For our fifth Green Lama audiobook, we continue with our chronological readings from his classified casebook. As it happens, two of his most mystifying adventures have come around to make this a strangely satisfying listening experience.
The Case of the Mad Magi was first printed in the February, 1941 issue of Munsey’s Double Detective pulp magazine. Here, author Kendell Foster Crossen exploits one of his personal areas of expertise, the exciting world of the progressional magician. These were the halcyon days of Blackstone and Dunninger. Crossen was himself an amateur magician and close friends with several like-minded others, including Walter B. Gibson and Clayton Rawson, creators of The Shadow and The Scarlet Wizard, respectively, both of whom are mentioned in this superb story.
Here, The Green Lama pits his wits against an unknown magician of crime, backed up by his ever-shifting team of ordinary citizens plucked from all walks of life to assist in his investigations. What results is a riveting expose of the magical life, filled with behind-the-scenes secrets, but also packed with high drama.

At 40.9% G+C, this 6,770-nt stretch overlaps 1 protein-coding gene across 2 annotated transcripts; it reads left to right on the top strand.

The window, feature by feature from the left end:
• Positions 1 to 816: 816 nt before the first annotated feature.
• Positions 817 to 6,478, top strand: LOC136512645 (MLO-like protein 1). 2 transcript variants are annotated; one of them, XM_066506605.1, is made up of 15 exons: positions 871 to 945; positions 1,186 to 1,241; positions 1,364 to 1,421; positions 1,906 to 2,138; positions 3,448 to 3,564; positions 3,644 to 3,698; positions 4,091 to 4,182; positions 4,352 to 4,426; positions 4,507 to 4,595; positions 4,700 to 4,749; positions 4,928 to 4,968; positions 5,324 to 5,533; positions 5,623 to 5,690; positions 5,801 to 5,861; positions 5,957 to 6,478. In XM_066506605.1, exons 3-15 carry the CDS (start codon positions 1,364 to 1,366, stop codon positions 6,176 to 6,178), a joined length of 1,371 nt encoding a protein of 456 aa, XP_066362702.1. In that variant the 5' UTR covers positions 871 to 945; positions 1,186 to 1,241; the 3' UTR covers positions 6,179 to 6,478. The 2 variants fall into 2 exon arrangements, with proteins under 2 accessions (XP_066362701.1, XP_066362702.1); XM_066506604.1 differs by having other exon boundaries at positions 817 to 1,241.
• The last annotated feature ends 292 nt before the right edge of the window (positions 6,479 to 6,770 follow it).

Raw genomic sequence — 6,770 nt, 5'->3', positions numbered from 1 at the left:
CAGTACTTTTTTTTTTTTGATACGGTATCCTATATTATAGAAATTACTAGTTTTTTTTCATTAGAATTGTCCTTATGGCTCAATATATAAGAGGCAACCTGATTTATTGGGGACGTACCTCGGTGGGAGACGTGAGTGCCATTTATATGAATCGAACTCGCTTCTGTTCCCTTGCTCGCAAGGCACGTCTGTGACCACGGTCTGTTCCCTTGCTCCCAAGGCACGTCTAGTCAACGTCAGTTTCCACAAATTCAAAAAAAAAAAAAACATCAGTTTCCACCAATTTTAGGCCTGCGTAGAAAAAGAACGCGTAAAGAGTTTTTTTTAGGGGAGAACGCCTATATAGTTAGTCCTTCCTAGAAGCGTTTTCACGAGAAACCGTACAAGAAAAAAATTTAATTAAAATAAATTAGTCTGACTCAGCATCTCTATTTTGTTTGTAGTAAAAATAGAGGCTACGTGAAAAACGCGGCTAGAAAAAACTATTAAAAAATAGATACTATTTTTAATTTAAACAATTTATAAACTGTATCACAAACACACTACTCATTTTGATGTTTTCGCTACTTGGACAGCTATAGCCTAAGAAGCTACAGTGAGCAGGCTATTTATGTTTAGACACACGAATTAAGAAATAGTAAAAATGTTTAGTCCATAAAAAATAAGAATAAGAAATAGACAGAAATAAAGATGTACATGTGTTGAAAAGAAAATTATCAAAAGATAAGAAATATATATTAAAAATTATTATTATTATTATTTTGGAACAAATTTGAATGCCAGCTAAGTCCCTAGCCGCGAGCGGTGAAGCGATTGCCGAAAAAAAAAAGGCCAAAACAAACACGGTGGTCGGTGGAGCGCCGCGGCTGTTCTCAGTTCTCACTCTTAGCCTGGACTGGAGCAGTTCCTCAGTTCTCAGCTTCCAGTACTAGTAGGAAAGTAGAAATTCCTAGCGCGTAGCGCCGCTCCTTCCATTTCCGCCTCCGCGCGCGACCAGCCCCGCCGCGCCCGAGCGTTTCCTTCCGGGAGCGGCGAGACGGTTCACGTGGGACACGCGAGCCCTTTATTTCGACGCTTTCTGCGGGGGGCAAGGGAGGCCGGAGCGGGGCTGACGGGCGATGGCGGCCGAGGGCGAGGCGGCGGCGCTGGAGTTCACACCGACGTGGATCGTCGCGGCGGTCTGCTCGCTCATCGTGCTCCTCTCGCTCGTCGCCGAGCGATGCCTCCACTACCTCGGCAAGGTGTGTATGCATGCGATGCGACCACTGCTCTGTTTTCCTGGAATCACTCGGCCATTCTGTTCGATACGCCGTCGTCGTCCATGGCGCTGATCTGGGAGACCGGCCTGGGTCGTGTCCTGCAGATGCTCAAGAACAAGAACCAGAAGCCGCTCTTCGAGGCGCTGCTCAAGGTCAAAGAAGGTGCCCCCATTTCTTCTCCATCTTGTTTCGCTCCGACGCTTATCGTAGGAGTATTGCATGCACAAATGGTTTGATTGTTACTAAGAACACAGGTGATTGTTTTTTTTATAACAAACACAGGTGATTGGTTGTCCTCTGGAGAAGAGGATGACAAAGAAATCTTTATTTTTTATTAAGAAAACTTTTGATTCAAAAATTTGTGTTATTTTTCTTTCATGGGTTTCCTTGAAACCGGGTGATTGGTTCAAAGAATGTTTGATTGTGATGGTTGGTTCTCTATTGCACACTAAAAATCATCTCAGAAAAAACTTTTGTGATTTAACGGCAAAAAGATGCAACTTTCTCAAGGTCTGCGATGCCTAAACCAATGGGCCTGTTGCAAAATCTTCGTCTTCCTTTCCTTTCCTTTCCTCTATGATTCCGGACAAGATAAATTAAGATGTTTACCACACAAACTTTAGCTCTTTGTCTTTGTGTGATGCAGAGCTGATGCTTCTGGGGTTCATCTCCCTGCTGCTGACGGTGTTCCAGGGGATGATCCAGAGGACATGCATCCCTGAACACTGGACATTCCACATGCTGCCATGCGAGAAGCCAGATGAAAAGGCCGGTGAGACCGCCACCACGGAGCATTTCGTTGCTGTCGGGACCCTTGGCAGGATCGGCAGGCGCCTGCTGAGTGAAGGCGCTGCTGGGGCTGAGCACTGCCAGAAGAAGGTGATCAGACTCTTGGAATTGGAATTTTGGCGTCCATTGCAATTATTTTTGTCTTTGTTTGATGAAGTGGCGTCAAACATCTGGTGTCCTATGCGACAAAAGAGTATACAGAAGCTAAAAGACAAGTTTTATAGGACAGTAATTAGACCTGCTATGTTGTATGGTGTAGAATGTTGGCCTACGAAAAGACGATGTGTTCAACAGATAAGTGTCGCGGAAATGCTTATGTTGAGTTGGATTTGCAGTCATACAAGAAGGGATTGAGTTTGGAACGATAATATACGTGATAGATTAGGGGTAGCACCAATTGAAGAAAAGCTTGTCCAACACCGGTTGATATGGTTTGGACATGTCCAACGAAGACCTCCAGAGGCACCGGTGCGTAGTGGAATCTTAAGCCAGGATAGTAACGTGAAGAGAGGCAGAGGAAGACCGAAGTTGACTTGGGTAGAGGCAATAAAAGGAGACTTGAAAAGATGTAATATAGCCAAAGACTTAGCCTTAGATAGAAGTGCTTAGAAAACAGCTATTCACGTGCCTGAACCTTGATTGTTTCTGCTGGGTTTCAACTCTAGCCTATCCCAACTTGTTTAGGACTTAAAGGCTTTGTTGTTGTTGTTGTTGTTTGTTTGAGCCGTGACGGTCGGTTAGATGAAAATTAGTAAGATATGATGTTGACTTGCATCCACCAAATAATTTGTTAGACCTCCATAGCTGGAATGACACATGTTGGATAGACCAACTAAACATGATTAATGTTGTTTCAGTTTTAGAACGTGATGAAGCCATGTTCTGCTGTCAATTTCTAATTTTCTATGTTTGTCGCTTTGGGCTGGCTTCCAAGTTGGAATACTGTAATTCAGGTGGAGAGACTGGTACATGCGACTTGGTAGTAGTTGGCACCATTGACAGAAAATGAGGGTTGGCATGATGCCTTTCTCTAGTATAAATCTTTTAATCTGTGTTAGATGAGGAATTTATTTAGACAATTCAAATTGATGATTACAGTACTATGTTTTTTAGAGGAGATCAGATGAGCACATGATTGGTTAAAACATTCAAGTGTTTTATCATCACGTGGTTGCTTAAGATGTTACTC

In past cases, Jethro Dumont, the daring American who journeyed to Tibet only to return to the U. S. as a Buddhist priest dedicated to eradicating evil and suffering––not necessarily in that order––found himself in Hollywood, delving into crimes among the stars of the Silver Screen. Here, in The Case of the Vanishing Ships Lieutenant Caraway summons him to a different Hollywood to investigate a rash of passenger liners which are going missing off the Florida coast. Vanished without any trace of passengers, crew or even floating wreckage. Is this the work of Axis U-boats, Caribbean pirates, savage criminals––or something even more malevolent? Ken Crossen brings to bear his deep knowledge of magical misdirection to pull off a plot as audacious as a stage illusionist making a full-grown elephant vanish!
Follow the Green Lama as he pursues the bewildering clues to a shocking revelation.
This astonishing audiobook is read by James C. Lewis, who essays the triple role of Jethro Dumont and his jade-colored aliases, Reverend Dr. Pali and The Green Lama....Om Mani Padme Hum! The Green Lama Knows!